You just pressed “Send.”
Now your proposal is hurtling through cyberspace and there is nothing left for you to do but wait for your deposit to arrive so you can dive into your exciting new assignment.
The problem is that clients don’t always get back to you immediately. While you wait, you might be tempted to turn into a living-room pacing, email-checking, obsessive, nervous wreck.
Snap out of it!
After all, you didn’t become a freelance writer because you wanted to feel stressed out. And if you let yourself get stressed by the waiting game that comes after submitting a proposal, chances are you’ll start finding reasons not to send them.
Here are some things you can do after sending out your proposal to help you chill out and attract more work.
Have you ever felt panicked or depressed once you’ve sent your proposal?
That’s pretty normal. You might be afraid of rejection, or you might simply feel tired after putting so much energy into writing the document. No matter the reason, don’t let yourself get used to feeling low after sending a proposal.
Instead, ensure that you get a zing of pleasure whenever you move toward your career goals by rewarding yourself as quickly as possible.
I use a reward system to urge myself to complete the tasks that will lead to success.
After you send a proposal, reward yourself generously. Take a walk in nature, enjoy a bubble bath, go for some ice cream, get a massage, or go fishing.
Let your inner writer child know that she did an awesome job no matter what happens. Soon you will feel warm fuzzies every time you send out a proposal.
Don’t take it personally if they don’t respond
Many writers who are waiting for a response fall into the trap of thinking “I’m not good enough.” Realize that when a client is slow to act, it is rarely about you.
In her article, Client’s Not Responding?, Rebecca Matter reminds us that there are several reasons that marketers might not get back to you right away, and none of those reasons have anything to do with your ability as a writer.
The marketer may be busy with a more pressing task, she may need approval from another department to move forward with the project, or he may need you to follow up because he gets dozens of emails every day.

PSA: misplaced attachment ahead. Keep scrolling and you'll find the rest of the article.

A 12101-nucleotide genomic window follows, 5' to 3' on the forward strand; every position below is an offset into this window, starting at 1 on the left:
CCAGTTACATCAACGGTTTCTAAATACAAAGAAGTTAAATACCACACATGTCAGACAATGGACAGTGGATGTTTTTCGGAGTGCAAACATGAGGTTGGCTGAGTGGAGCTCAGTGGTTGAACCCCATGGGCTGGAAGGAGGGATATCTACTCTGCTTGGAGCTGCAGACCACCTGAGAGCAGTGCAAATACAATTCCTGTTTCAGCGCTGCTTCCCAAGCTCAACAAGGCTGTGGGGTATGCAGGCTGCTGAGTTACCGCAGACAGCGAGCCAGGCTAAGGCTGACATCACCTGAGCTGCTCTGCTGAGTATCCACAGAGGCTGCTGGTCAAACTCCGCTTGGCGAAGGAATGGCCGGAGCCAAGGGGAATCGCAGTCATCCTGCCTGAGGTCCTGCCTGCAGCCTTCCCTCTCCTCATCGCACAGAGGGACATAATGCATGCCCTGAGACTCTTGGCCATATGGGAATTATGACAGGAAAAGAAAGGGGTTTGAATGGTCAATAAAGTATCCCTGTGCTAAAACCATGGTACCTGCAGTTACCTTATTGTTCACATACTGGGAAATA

Don’t take the silence personally. Be proactive about moving the relationship forward.
Create a proposal-writing system
Sending proposals should not be a nerve-wracking experience; it should be a normal part of how your business operates. Develop an organized and predictable approach to sending out proposal letters.
- Write a checklist of what should be included in every proposal, and keep records of what works for you and what doesn’t.
- Build a fee chart of your most common projects to make pricing quicker and more methodical.
- Keep a file of companies that you would like to pitch to and add to it on a regular basis. Plan on contacting people at those companies.
- Develop procedures for meeting potential clients, finding out whether they can use your services, sending proposals to them, and following up.
- Schedule days every week or month devoted to sending proposals, query letters, and other forms of correspondence designed to bring in work.
- Learn about how other people write successful proposals.
When proposal writing is made into a business system, you will do it more often and you will be less likely to take it personally when things don’t work out.
Don’t let your business come to a grinding halt while you wait for an answer to a proposal you have written. Instead, implement another part of your self-marketing plan directly after you send your proposal.
Let’s say you sent a proposal that, if accepted and acted upon, will be enough income for the next month. Awesome! While you wait for the deposit, send out an email newsletter, get those postcards printed, respond to a job posting, make more connections on LinkedIn, or film your next how-to video.
When you consistently market your services, you will have more leads and more opportunities. Pretty soon you won’t have time to wait around for a deposit to come through, because you will be too busy.
Pursue your deeper purpose
What would you do with the rest of your life if money were not an issue?
Your answer doesn’t have to be earth-shattering. It may be a personal goal that you lost sight of when you started to make money, or as simple as spending time with your kids every day.
Once you’ve identified your purpose, you can let go of the fear of rejection. While you wait to hear back, even if that job doesn’t come through, promise to spend time doing that one special thing.
If money were not an issue, I would do nothing but write fiction, play music, and spend time with my kids. But for now, I have to send proposals to get clients in order to make car payments.
Using these tips to take the stress out of sending proposals helps me send more of them … And that will lead to more work and a more successful web-writing career … Which, in the end, will give me more time to do the things I love.
They can do the same for you!
Well, I just pushed “Send” on a proposal … Maybe I should shut down my computer and go for a nice walk …